A step up in the fancy department, these molds have a swirl to the ridges that meet at a circle at the top. Perfect for a cherry or tomato placement, I presume!
My six "plain Jane" round molds that would make a lovely singular color gel with celery leaf floating in the center. Some day!
These guys like to stick together! Known as the "standard ridge," these were a Jell-O brand gelatin giveaway that arrived on your doorstep after sending in a few empty boxes of Jell-O to the company. The top of the molds sport the brand's logo, making a gorgeous treat synonymous with their brand of gelatin.
My 14 heart molds that I've yet to use for a culinary purpose. I know there's a holiday-happy mom out there with whom these would get put to good use. Off they go!
I refer to this particular set as my "Chinese roast pork bun" molds because they're reminiscent of the Cha Siu Bao pork buns that I so miss from my NYC days. I now have to travel an hour and a half to Trader Joe's to satisfy my craving. I buy about twelve packages at a time and always am questioned by the check-out person.
A set of what I call my "Devo'" molds, after the Akron, OH art punk band from the 1970s and 80s. I swear every time I look at these, I hear Devo's song and imagine a private show with the miniature band.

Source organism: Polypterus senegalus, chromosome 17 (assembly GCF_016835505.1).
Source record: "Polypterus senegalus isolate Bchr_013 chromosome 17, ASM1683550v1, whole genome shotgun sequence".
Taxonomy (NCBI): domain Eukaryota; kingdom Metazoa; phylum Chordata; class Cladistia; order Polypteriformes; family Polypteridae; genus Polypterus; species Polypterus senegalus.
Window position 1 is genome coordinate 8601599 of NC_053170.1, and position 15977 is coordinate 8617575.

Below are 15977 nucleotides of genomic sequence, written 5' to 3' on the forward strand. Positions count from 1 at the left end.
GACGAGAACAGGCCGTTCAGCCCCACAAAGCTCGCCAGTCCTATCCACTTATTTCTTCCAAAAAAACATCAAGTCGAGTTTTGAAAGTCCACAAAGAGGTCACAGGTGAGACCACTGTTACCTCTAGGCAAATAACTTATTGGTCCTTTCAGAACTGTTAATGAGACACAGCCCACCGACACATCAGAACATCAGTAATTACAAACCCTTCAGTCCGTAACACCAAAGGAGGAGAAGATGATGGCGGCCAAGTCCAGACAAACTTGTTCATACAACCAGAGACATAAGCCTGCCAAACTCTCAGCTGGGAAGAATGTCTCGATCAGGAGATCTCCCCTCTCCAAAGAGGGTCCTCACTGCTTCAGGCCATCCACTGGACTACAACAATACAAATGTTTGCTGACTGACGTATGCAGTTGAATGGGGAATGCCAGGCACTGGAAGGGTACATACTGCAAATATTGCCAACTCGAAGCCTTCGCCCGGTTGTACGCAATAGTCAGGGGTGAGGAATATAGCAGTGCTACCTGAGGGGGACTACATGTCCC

These four molds are the rather snooty Art Deco gang. Of all of my molds, these are the four that tend to look down upon the others, most likely due to the extra decorative shapes. These would work for an elaborate tomato aspic, not a working woman's whipped-cream-and-mandarin-oranges treat.
An advertisement for Jell-O brand gelatin, promoting its savory flavors - Mixed Vegetable, Celery, Seasoned Tomato, and Italian Salad. My Grandmother made a savory Jell-O salad weekly and claimed that whatever leftovers she added seemed to keep their freshness longer than usual. I feel obligated to investigate the science behind that one!

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  • This is such lovely, visceral writing that I got sniffly reliving childhood memories of my own sweet grandparents. Thank you for this :)

  • Please keep the collection!

    I love them also and have found new uses for them. My current bathroom has one of those horrid 6 bulb, builder grade light fixtures. It’s a smallish bathroom so 6 lights (even lower wattage ones) overpowered the space. So I put bulbs in only the 2 middle sockets. But that looked tacky and unfinished to me so I taped 4 of my “rather snooty art deco” molds (exactly like picture 7) over the empty sockets. The molds’ shape actually mirrors the outline of fixture.

    I’ve actually had people ask where I got the vintage light from. Not telling…

    • Wow! What a wonderful idea. Thanks so much for sharing it! Caitlin
      P.S. I am definitely keeping the collection :)

  • What a charming post. I have two old copper molds (maybe they’re copper coated aluminum, who knows!) that I’ve never used. I tried to give them to Goodwill, but for some reason couldn’t let go of them. I think I’m going to use them as planters.